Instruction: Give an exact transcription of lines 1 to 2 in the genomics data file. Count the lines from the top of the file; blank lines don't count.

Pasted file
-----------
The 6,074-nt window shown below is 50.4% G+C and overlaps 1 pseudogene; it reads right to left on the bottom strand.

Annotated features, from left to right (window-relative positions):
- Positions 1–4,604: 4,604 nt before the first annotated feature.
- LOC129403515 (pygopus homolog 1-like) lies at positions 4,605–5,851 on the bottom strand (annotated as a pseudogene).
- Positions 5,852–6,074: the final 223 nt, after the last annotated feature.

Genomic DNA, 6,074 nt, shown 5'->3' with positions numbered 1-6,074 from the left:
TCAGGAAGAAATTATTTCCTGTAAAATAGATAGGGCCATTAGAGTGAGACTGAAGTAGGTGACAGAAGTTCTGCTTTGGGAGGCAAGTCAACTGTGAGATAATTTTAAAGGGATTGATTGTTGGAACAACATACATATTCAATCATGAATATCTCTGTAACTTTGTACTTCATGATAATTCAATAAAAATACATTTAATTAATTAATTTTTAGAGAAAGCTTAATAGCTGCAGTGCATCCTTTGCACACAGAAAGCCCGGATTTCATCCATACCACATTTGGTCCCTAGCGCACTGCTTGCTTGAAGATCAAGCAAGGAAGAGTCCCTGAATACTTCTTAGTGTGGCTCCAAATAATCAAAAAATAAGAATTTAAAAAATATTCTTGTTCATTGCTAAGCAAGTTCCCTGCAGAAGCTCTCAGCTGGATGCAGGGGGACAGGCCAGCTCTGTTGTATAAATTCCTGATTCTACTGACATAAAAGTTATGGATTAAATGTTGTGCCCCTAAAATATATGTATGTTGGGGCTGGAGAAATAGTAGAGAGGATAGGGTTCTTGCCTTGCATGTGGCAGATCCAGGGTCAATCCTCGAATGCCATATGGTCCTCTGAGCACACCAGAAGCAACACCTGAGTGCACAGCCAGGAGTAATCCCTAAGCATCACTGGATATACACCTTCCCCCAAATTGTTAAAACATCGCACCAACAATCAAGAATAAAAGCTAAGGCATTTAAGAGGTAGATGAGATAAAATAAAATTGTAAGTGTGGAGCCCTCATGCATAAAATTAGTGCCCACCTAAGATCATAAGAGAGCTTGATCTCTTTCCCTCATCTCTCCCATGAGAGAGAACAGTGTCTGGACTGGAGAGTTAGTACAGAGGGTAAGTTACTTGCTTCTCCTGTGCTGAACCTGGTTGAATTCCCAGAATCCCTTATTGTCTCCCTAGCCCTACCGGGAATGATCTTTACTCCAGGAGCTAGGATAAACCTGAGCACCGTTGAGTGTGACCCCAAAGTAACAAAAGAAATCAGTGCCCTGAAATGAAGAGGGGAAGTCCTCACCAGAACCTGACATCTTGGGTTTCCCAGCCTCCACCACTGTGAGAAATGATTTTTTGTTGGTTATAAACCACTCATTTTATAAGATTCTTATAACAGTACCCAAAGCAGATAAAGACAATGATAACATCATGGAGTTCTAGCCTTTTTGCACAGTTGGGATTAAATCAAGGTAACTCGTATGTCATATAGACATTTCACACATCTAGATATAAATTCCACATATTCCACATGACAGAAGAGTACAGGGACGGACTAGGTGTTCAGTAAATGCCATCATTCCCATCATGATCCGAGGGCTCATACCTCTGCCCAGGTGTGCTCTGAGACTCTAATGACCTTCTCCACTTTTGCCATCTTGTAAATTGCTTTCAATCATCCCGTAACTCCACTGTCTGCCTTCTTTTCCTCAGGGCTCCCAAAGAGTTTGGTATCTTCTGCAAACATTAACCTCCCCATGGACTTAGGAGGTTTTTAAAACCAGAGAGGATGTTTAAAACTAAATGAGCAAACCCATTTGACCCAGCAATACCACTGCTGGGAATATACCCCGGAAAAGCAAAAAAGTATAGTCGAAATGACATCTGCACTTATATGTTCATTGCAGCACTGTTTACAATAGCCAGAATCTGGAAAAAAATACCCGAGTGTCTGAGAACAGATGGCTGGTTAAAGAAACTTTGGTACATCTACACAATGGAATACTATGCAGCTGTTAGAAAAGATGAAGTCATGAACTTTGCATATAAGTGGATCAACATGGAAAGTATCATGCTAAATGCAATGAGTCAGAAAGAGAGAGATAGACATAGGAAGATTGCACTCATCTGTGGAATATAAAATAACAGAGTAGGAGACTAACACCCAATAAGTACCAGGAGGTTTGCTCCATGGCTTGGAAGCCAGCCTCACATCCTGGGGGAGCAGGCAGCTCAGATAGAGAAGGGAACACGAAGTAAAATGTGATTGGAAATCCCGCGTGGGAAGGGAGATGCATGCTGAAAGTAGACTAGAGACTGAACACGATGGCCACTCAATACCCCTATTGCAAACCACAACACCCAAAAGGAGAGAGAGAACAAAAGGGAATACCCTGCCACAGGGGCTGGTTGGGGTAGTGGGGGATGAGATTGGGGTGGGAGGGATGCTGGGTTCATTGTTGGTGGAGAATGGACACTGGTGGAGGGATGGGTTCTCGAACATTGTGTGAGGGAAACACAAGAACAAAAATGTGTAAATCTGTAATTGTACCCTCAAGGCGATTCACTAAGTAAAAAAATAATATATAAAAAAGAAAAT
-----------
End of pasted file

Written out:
The 6,074-nt window shown below is 50.4% G+C and overlaps 1 pseudogene; it reads right to left on the bottom strand.

Annotated features, from left to right (window-relative positions):